I am guided in every aspect of my life by my inner being, my intuition, my higher self, and my connection to spirit.

I find my own truths and my own compass. I use my intuition and connection to the energies daily and can read and feel energy around me, in a room or the energy of a person I’m interacting with. Therefore, I usually feel my way through situations and if it feels wrong, I trust my gut. I follow my heart and my passions which lets me know I am on the right path. This outlook guides my art and the messages I want to get across to empower people in raising their own consciousness and vibration and help them to find their own new truths and question the conditioned narratives and outdated concepts of the outdated patriarchal society.

How have we been able to support you here at the VAA?

Kirsten Todd

The VAA has been a valuable asset to me during my art journey so far. From making new artist connections to the mentorship, and the wealth of information to easily downloadable fact sheets on the website. I love the sense of community it gives with other artists, as working on your own in your studio can be quite isolating. On the Facebook members group where you can share your experiences, ask others for advice with things. Hearing the views of other artists and seeing their work and taking inspiration from fellow members. The art cafes and workshop events are extremely helpful in giving advice and tips and help especially on the business and admin side of things where I especially need help with as I feel a lot of creatives do.

I am not built for the logical methodical business side of things my brain is wired for the creative, intuitive going with the flow side of things and I find structure really hard to deal with. I also don’t like being told what to do which is why I have been freelance and run my own business for most of my career. I don’t like being boxed in by company rules!

I am currently in the mentorship program and I’m finding Karen’s help invaluable – she is fantastic, she helps with structuring and gives great pieces of advice, and the mentor program is well worth doing if anyone is thinking about it.  I do also like the feeling of belonging to an association – I think it gives a sense of credibility and professionalism to prospective clients.

Could you tell me about what you have achieved in the last 12 months? And what you are most proud of in your career?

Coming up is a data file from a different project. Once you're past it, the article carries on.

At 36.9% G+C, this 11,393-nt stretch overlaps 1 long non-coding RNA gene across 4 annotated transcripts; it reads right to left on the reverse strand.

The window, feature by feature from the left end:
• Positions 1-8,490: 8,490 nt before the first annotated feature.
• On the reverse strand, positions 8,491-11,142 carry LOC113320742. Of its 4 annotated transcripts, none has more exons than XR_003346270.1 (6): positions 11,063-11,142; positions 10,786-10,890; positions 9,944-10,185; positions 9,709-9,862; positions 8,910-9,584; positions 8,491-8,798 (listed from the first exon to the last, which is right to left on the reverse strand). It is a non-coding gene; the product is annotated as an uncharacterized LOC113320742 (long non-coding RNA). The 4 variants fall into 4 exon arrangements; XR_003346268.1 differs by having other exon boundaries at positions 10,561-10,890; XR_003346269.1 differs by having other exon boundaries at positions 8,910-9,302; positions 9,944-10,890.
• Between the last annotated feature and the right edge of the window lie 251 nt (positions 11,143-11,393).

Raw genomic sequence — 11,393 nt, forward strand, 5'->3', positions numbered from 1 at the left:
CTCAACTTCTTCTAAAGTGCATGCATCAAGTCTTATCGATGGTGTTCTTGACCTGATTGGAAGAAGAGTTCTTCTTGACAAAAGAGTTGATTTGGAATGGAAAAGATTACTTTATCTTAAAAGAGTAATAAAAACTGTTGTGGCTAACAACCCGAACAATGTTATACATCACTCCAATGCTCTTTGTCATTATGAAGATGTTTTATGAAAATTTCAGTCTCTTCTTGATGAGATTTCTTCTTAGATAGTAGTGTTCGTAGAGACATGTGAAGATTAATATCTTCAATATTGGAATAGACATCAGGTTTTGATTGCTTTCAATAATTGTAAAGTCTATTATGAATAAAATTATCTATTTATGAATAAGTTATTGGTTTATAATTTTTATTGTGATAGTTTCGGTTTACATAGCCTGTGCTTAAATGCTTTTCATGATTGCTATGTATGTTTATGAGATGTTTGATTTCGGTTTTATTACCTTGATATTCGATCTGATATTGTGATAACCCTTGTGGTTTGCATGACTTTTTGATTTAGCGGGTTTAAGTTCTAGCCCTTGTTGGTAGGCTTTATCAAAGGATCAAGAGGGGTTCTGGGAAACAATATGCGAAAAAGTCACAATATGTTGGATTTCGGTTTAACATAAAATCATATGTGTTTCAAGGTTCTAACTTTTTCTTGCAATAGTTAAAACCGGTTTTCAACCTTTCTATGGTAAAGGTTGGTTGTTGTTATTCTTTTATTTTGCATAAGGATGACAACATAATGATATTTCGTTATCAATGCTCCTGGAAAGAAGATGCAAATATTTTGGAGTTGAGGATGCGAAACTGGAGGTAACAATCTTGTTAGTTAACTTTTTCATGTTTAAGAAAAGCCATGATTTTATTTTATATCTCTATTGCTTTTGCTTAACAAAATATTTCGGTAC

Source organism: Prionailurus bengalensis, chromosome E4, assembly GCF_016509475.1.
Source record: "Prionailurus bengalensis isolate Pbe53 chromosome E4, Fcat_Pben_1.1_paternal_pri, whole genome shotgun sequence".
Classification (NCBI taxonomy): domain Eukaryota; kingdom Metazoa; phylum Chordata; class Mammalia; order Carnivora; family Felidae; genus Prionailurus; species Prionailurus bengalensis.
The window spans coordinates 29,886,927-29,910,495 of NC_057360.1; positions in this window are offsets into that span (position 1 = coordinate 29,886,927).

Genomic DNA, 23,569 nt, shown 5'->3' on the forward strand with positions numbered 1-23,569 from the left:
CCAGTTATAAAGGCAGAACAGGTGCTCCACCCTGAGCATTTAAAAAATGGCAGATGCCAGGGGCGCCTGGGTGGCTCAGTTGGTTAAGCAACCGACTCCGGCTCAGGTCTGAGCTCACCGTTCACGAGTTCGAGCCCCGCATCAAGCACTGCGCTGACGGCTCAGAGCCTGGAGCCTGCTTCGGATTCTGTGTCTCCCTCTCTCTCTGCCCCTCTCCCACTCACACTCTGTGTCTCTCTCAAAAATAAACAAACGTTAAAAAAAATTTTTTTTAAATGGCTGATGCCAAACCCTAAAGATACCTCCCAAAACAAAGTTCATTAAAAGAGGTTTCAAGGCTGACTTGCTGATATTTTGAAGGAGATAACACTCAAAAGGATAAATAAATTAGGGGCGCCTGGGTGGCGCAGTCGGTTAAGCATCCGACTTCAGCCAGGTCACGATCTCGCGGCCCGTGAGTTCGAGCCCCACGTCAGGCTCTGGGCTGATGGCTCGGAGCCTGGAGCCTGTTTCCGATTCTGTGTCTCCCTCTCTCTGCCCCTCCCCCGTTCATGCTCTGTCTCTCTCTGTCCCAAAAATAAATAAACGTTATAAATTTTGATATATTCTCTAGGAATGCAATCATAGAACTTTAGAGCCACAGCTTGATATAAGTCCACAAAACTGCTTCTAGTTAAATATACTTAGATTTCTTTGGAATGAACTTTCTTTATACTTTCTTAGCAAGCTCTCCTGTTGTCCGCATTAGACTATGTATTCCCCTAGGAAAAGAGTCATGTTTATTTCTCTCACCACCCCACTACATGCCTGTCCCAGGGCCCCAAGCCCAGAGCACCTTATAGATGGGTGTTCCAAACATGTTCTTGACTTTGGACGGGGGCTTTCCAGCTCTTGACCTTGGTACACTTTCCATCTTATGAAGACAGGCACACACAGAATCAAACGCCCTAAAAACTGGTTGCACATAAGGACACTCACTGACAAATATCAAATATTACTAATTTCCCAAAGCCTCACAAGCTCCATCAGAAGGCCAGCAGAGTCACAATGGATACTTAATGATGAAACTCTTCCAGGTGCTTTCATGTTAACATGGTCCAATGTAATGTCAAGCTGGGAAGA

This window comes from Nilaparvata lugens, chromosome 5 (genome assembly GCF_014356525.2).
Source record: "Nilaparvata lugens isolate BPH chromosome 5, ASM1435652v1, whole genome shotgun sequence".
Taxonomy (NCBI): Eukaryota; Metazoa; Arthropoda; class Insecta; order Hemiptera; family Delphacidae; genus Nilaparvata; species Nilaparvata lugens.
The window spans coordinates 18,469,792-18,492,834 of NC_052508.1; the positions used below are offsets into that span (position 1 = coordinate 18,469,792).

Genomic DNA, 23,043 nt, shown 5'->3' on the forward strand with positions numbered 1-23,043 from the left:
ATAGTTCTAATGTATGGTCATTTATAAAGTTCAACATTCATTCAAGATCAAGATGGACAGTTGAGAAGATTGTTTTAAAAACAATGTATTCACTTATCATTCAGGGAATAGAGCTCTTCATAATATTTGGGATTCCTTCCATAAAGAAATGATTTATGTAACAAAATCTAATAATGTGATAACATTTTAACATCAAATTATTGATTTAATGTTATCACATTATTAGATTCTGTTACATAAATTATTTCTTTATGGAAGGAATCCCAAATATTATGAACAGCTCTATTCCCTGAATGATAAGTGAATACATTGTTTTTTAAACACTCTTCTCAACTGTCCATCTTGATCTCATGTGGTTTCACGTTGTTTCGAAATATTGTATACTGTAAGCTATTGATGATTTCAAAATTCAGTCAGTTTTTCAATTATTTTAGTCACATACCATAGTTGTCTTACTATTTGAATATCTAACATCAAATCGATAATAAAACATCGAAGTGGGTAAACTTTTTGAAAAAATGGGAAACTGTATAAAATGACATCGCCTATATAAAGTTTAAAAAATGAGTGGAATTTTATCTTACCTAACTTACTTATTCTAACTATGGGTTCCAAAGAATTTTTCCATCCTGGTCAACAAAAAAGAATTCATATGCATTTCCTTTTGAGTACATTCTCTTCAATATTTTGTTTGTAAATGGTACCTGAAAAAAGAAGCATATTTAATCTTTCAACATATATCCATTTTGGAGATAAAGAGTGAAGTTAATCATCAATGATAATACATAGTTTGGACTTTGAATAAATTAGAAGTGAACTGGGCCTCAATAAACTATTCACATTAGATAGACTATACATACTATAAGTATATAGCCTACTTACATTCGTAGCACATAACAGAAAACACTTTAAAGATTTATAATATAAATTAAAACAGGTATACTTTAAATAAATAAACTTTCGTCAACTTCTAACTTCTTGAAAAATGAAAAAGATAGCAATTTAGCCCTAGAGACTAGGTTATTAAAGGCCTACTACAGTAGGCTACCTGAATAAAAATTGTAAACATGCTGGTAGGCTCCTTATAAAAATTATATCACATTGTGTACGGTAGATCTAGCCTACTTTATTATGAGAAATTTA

Over the past 12 months, I have sold 8 original pieces, 15 hands embellished canvas prints, and 2 limited edition giclee prints. I held my own pop-up gallery each weekend over the Sumer months last year showing my art, prints and bespoke merchandise which I found was quite successful. I have held 3 solo shows, 1 at Innside by Melia, Liverpool from Last September to February this year, 2, at The Everyman Theatre in Liverpool which finished last week and an online solo show with Atriums Europe. I was in the final selection and finalist in exhibitions  Voices of Earth – Art from Heart, Manchester 2020 Vision, Iconic – The Holy Art, The Divine Feminine – Art From Heart, VAO21 shortlisted, Artbox Biennial in Venice. I participated in Luxembourg Art Prize and received a highly commended certificate. I was Winner of the People’s Choice award Open Exhibition at Open Gallery, Halifax. I am to be featured in the next edition of Circle Quarterly Art Review Magazine which comes out in August. I have also been selected as 1 of 4 artists in residence at The Everyman Theatre, Liverpool, of which my residency starts in September for 6 months, at the end of the residency there will be an exhibition of works completed during the time there.

I am proud of each painting I complete as each one is a journey into the unknown for me, each mark is valid and valued. With each painting, I learn something new, a new technique or experiment. With each painting and process, I get a little better and a little bolder. My greatest achievement to date I think is being selected to do the art residency, as it is something I haven’t done before and is out of my comfort zone, I will be feeling my way along and learning as I go and smashing through each block and glass ceiling that I put in place for myself.

Finally, what would you say to the artist you were a year ago?

I would say well done.

You’re f**king amazing! A tower of strength!

I’d like to give myself credit – we don’t acknowledge ourselves enough. Congratulations for keeping going through the tough times. Through the severe wobbles and artist block, the battle with self-criticism and self-confidence. I would like to thank myself for all that I have achieved in the last 4 years through trauma and grief, being a single mum, bringing up two children with Phenylketonuria (a genetic disorder) and ADHD and having the inner strength, the grit and determination to keep going, to keep doing what I love in the face of those adversities. Sticking with my art, finally recognising my talent.

My art is good, it’s great – I can finally say that with confidence, I can finally say I am a professional artist. It has taken a while for that confidence to build up. I still have wobbles, we all will do, but I have done the shadow work, faced my dark side, and stepped out of my comfort zone. I am ready now to keep blasting through the comfort zone and those glass ceilings we all put in place for ourselves. Change can be daunting but not when you want it enough and embrace it wholeheartedly. I would like to say keep going, create, create, create, and keep on doing what you love the most. Follow your own path, and your passions, find your own truth and be your own compass. 

Kirsten Todd